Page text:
§ The Lord President of the Council and Leader of the House of Commons (Mr. Edward Short)
With permission, Mr. Speaker, I will make a statement about Thursday's business.
Following my announcement of the Second Reading of the Weights and Measures &c., Bill, it has been represented that more time should be allowed for consultation. I am agreeable to this.
As a result, the business will be, until seven o'clock, a debate on Northern Ireland affairs, followed by the five coal industry Orders. Thereafter, the business will be proceedings on the Statute Law Revision (Northern Ireland) Bill [Lords], which is a consolidation measure, and the Orders on Docks and Harbours and Legal Aid (Scotland).
§ Mr. Whitelaw
Is the Leader of the House aware that the lovely phrasemore time should be allowed for consultationwill not fool me, with all my experience in these matters, nor indeed the right hon. 205 Gentleman or his right hon. Friend the Chief Whip? Is he aware that what his statement means is that the Government cannot rustle up enough support for their measure and that the measure they tabled for discussion last Thursday is not to be taken this Thursday? If that is the case, is not the answer to have a full debate on the issue in Government time when these consultations can proceed on the Floor of the House?
§ Mr. Short
The right hon. Gentleman is the last person I would try to fool, but this Government try to govern by consent and agreement, not by confrontation, as in the case of the Government of which the right hon. Gentleman was a distinguished member. We have representations from both sides of the House that more time is required. I emphasise that that plea came from both sides of the House. That is a fair request because it is an intricate subject and it is clear that more time should be allowed.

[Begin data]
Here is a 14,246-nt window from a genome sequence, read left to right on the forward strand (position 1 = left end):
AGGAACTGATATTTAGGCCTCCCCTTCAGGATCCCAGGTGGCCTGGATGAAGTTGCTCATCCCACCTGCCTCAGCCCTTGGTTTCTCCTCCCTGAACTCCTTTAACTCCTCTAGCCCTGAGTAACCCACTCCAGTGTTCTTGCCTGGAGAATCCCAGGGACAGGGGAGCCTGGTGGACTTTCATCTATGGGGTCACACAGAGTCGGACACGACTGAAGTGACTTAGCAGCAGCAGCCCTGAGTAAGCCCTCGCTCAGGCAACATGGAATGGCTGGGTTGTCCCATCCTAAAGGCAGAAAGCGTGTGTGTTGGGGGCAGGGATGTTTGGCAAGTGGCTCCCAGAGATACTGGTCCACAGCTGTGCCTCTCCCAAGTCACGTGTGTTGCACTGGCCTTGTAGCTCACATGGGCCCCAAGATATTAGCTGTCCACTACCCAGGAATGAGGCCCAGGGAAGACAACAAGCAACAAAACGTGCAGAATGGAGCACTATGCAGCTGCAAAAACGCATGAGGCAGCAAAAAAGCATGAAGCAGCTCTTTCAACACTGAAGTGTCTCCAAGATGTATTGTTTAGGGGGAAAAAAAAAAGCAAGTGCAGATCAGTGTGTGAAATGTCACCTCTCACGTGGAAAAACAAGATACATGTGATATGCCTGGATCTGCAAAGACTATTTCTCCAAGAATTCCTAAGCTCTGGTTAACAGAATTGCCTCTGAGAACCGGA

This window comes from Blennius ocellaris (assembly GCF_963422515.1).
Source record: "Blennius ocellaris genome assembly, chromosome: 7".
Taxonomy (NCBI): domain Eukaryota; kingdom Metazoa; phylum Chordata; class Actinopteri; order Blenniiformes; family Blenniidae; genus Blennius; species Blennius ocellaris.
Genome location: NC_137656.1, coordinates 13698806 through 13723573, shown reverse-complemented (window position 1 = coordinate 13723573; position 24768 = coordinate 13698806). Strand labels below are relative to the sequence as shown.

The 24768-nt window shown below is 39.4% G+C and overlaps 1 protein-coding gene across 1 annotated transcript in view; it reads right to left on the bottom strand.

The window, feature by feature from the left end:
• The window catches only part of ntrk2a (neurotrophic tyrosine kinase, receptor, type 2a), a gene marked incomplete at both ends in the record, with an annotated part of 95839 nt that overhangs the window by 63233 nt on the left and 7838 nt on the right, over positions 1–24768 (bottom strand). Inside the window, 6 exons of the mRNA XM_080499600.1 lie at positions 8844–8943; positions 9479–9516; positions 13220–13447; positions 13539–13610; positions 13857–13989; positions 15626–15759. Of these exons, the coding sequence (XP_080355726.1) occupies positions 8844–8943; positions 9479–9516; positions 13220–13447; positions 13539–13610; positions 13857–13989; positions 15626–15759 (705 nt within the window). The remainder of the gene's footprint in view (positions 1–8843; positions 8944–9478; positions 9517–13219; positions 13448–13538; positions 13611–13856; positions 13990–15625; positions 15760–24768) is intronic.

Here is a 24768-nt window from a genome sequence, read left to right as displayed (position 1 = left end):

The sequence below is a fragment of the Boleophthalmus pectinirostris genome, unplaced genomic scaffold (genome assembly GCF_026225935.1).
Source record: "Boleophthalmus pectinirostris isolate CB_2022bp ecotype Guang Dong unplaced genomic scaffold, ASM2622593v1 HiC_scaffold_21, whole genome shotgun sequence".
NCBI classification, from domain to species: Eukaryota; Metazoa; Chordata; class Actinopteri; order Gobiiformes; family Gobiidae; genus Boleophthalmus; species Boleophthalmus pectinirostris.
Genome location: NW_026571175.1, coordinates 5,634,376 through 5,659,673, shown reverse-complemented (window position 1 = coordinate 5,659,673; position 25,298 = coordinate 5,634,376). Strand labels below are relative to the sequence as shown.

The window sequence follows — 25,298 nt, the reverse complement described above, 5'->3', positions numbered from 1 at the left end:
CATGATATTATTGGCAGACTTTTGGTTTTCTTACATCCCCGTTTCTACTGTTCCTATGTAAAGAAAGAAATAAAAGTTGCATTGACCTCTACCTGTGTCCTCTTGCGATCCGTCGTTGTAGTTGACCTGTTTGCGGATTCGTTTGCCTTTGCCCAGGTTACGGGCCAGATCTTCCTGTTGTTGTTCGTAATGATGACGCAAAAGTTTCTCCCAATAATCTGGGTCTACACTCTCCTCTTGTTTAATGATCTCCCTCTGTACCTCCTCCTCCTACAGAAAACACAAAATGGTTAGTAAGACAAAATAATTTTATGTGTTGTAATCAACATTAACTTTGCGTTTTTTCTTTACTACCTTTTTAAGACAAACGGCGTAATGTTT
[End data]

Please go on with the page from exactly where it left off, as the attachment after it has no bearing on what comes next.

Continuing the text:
§ Mr. Whitelaw
The right hon. Gentleman has not answered my main point. We on this side did not ask for more time. We made our position clear in our amendment. But now that the right hon. Gentleman agrees that there should be more time on this matter, will he go further and give Government time for a full debate on this issue in the House?
§ Mr. Skinner
Will my right hon. Friend give an assurance that the Common Market metrication measure will not be put back on the Order Paper until Labour's new Leader and the nation's Prime Minister has been elected so that a fresh mind will be able to examine the matter—in respect not merely of metrica- 206 tion but of the whole attitude towards the Common Market generally?
§ Sir David Renton
Does not difficulty experienced by the Government over the weights and measures legislation show that there is enormous advantage in having a debate on the Green Paper or White Paper before controversial legislation, which may cut across the parties, is introduced? Would not such a debate avoid the difficulty in which the Government now find themselves?
§ Mr. English
Is my right hon. Friend aware that some of us on the Government side of the House appreciate what he has done, and that we also find it a piece of intolerable arrogance when hon. Members on the Opposition Front Bench say that the business should be changed when they request it but not when Back Benchers request it?
§ Mr. Marten
Is not this a classic case of the will and power of Parliament—not necessarily on the Floor of the House—dominating the Government of the day? In that case, should not the Bill be dropped and should not we follow my right hon. Friend's proposal that perhaps the matter could be dealt with again on a Green Paper basis?
§ Mr. Short
I think that it is a case of the will and power of Parliament influencing the Government. I am making no apology for that. That is an excellent thing to happen. We have had representations from many quarters about it. I thought it right and appropriate—so did my right hon. Friend—to take the matter off the Order Paper this week and to allow much more time for it to be discussed.